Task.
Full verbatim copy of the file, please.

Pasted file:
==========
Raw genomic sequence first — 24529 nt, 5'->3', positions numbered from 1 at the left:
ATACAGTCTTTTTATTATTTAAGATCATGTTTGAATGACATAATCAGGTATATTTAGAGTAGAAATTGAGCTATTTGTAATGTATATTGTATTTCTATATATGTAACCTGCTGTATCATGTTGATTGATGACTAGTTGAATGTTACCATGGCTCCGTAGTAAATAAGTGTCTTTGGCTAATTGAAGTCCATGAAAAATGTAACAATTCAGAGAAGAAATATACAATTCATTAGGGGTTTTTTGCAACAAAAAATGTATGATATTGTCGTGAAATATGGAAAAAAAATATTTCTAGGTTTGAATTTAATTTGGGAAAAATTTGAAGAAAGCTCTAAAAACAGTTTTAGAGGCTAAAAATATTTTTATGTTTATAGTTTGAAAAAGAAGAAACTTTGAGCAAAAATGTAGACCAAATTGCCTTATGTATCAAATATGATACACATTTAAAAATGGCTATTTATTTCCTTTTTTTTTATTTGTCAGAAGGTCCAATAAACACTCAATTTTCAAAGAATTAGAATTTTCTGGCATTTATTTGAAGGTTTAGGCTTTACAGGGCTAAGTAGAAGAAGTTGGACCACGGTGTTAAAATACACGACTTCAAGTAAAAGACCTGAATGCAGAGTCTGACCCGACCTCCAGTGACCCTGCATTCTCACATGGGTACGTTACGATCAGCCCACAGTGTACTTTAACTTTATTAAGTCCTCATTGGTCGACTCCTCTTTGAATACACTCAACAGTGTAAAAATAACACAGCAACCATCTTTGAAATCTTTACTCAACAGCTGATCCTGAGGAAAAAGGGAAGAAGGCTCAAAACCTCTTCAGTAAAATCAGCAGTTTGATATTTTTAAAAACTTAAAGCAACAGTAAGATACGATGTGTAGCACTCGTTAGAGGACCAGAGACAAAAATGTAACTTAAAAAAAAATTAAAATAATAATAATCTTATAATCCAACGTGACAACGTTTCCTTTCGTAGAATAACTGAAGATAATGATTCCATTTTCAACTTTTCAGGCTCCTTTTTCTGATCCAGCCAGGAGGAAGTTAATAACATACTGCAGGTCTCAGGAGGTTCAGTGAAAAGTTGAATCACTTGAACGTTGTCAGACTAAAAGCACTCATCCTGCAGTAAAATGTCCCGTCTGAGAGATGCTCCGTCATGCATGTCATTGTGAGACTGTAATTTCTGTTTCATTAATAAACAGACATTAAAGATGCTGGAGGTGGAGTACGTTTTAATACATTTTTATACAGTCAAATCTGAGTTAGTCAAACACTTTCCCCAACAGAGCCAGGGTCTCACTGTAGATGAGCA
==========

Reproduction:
Raw genomic sequence first — 24529 nt, 5'->3', positions numbered from 1 at the left:
ATACAGTCTTTTTATTATTTAAGATCATGTTTGAATGACATAATCAGGTATATTTAGAGTAGAAATTGAGCTATTTGTAATGTATATTGTATTTCTATATATGTAACCTGCTGTATCATGTTGATTGATGACTAGTTGAATGTTACCATGGCTCCGTAGTAAATAAGTGTCTTTGGCTAATTGAAGTCCATGAAAAATGTAACAATTCAGAGAAGAAATATACAATTCATTAGGGGTTTTTTGCAACAAAAAATGTATGATATTGTCGTGAAATATGGAAAAAAAATATTTCTAGGTTTGAATTTAATTTGGGAAAAATTTGAAGAAAGCTCTAAAAACAGTTTTAGAGGCTAAAAATATTTTTATGTTTATAGTTTGAAAAAGAAGAAACTTTGAGCAAAAATGTAGACCAAATTGCCTTATGTATCAAATATGATACACATTTAAAAATGGCTATTTATTTCCTTTTTTTTTATTTGTCAGAAGGTCCAATAAACACTCAATTTTCAAAGAATTAGAATTTTCTGGCATTTATTTGAAGGTTTAGGCTTTACAGGGCTAAGTAGAAGAAGTTGGACCACGGTGTTAAAATACACGACTTCAAGTAAAAGACCTGAATGCAGAGTCTGACCCGACCTCCAGTGACCCTGCATTCTCACATGGGTACGTTACGATCAGCCCACAGTGTACTTTAACTTTATTAAGTCCTCATTGGTCGACTCCTCTTTGAATACACTCAACAGTGTAAAAATAACACAGCAACCATCTTTGAAATCTTTACTCAACAGCTGATCCTGAGGAAAAAGGGAAGAAGGCTCAAAACCTCTTCAGTAAAATCAGCAGTTTGATATTTTTAAAAACTTAAAGCAACAGTAAGATACGATGTGTAGCACTCGTTAGAGGACCAGAGACAAAAATGTAACTTAAAAAAAAATTAAAATAATAATAATCTTATAATCCAACGTGACAACGTTTCCTTTCGTAGAATAACTGAAGATAATGATTCCATTTTCAACTTTTCAGGCTCCTTTTTCTGATCCAGCCAGGAGGAAGTTAATAACATACTGCAGGTCTCAGGAGGTTCAGTGAAAAGTTGAATCACTTGAACGTTGTCAGACTAAAAGCACTCATCCTGCAGTAAAATGTCCCGTCTGAGAGATGCTCCGTCATGCATGTCATTGTGAGACTGTAATTTCTGTTTCATTAATAAACAGACATTAAAGATGCTGGAGGTGGAGTACGTTTTAATACATTTTTATACAGTCAAATCTGAGTTAGTCAAACACTTTCCCCAACAGAGCCAGGGTCTCACTGTAGATGAGCA